prepositions

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navi tasan

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You and I met a hefty man in the supermarket together a while ago. Today I met that man again somewhere else, say, in the park. Which of the following sentences could I use:

1-I ran into the hefty man from the supermarket today.

2-I ran into the hefty man in the supermarket today.
3-I ran into the hefty man of the train station today.

Gratefully,
Navi.
 

billmcd

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You and I met a hefty man in the supermarket together a while ago. Today I met that man again somewhere else, say, in the park. Which of the following sentences could I use:

1-I ran into the hefty man from the supermarket today.
If he worked there.
2-I ran into the hefty man in the supermarket today. No man in particular, but you recognized him because of his size/weight.
3-I ran into the hefty man of the train station today. No.

Gratefully,
Navi.

And you would seldom hear/read the term "hefty" in modern day English.
 

emsr2d2

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Why, in sentence #3, did he suddenly have something to do with the train station? Shouldn't it still say "supermarket"?
 

Barb_D

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Sorry, but I see #2 as saying you met him in the supermarket, not in the park.
 

navi tasan

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Thank you all very much,

I am sorry. I changed horses in midstream so to speak and messed up. "Train station" has nothing to do there. It has to be supermarket.

I think that native speakers have different takes on "1' and "2'.
For some:

1-I ran into the hefty man from the supermarket today.


necessarily implies that the man worked there. I customer could not be referred to as "the man from the supermarket". If the man was a customer than

2-I ran into the hefty man in the supermarket today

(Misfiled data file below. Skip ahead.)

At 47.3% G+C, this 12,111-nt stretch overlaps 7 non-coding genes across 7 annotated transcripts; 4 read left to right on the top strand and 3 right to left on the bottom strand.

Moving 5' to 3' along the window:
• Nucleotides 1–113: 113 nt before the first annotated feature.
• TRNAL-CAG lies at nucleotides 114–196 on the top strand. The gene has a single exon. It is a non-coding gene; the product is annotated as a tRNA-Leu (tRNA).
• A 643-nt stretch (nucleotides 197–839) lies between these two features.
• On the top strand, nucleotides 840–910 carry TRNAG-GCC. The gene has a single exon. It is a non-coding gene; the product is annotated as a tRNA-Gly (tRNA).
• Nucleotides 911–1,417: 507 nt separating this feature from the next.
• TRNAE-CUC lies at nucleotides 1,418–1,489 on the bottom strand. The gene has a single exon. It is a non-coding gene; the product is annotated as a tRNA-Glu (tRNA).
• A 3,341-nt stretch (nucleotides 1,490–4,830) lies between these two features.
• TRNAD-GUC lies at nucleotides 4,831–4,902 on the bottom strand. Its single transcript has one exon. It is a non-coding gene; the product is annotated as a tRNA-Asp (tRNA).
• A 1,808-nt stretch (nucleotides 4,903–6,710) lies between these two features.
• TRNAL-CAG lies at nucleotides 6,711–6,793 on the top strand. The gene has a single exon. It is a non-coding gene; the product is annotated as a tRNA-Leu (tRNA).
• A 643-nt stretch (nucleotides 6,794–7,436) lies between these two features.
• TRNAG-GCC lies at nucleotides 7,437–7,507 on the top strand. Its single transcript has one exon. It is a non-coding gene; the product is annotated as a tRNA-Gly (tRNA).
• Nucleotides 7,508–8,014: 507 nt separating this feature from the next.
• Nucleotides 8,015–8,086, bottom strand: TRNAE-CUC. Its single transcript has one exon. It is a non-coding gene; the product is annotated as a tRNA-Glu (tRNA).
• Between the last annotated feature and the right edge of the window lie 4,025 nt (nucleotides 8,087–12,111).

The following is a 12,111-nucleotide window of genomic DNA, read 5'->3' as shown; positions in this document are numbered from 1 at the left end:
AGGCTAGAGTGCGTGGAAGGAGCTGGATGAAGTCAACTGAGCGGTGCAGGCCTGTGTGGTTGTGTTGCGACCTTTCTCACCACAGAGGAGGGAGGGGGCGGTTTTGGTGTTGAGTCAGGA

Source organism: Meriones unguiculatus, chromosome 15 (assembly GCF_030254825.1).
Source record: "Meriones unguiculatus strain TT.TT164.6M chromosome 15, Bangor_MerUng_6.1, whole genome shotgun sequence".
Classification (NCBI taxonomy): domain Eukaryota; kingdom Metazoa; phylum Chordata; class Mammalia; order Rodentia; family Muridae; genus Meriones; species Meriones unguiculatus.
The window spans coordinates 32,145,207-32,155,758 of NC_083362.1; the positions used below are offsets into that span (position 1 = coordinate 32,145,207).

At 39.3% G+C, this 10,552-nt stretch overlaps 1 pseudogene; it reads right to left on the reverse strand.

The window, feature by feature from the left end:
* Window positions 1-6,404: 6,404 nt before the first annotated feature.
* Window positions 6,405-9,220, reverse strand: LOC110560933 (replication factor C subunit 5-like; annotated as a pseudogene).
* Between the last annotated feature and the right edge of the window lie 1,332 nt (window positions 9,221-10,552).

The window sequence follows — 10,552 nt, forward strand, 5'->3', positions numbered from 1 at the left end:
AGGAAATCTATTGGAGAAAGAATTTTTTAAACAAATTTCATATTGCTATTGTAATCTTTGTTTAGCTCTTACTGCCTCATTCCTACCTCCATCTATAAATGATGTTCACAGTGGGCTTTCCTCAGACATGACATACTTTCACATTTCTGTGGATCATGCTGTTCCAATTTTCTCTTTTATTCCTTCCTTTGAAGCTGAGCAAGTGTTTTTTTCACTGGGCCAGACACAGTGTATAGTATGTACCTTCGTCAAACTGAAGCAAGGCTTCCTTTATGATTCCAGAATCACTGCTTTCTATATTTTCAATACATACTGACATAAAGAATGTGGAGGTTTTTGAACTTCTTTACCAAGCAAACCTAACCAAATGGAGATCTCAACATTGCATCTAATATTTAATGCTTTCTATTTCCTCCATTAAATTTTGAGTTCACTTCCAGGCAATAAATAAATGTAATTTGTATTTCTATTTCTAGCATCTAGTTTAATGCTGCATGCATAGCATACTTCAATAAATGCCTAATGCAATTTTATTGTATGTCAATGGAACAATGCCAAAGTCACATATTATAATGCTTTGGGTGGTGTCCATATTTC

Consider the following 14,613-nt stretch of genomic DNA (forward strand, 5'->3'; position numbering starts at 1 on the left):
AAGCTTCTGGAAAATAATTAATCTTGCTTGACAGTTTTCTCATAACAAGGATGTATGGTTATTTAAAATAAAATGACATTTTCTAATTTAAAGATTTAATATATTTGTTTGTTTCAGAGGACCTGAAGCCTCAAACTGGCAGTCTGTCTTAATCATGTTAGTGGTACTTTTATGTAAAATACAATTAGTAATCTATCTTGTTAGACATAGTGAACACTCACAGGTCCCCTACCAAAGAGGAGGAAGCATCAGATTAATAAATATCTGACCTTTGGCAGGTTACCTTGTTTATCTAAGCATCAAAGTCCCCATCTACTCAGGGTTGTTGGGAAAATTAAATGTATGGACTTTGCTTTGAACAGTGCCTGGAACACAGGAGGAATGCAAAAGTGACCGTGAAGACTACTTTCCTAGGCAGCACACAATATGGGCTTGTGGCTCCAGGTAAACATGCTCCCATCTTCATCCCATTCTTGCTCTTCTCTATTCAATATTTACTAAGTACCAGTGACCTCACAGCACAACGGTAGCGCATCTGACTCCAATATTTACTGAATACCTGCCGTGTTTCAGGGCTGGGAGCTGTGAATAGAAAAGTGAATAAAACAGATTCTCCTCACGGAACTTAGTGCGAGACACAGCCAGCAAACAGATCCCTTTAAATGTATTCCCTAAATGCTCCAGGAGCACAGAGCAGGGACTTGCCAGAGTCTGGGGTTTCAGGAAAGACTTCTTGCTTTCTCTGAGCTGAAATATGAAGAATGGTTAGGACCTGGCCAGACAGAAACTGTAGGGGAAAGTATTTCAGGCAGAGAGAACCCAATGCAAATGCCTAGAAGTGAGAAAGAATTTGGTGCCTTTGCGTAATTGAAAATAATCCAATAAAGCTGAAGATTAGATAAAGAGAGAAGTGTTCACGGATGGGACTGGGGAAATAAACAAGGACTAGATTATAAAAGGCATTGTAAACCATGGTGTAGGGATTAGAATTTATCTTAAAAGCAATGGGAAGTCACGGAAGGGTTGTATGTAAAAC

Should be used. For the others "2" can only mean that I ran into him in the supermarket.

That is a very tentative conclusion I have come to.
I am not sure that this thread confirms that although I suspect it does. I don't quite see what Bill means by "No man in particular".

Gratefully,
Navi.
 

billmcd

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By "no man in particular" I meant that he was not a personal acquaintance, but that you recognized him as having seen him on previous occasions at the supermarket.
 

CharlieN

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These 3 sentences have slightly different meanings.

1. The hefty man you ran into works at the supermarket or goes to that particular supermarket
2. You ran into the hefty man at the supermarket. This sentence sounds like you've met him somewhere else before, but you met him again today.
3. This sounds a bit inaccurate to me. I think it should be "I ran into the hefty man at/in the train station today."
 

Barb_D

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Again I disagree. If you and I met this guy, or at least saw him, at place X, then for us he is the guy from place X. It doesn't matter if he works there, was a customer, or stopped walking past only long enough to tie his shoe. Our common shared reference for him is place X so he will be the guy from place X when we talk about him.

If you say you met the guy in place X, then that is where the encounter took place.

Don't use of.
 

navi tasan

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Thank you very much Charlie and Bobd.

That seems to be the majority view. It seems logical and neat too. Indeed "in some place" sounds like an adverbial to me.

Gratefully,
Navi.
 
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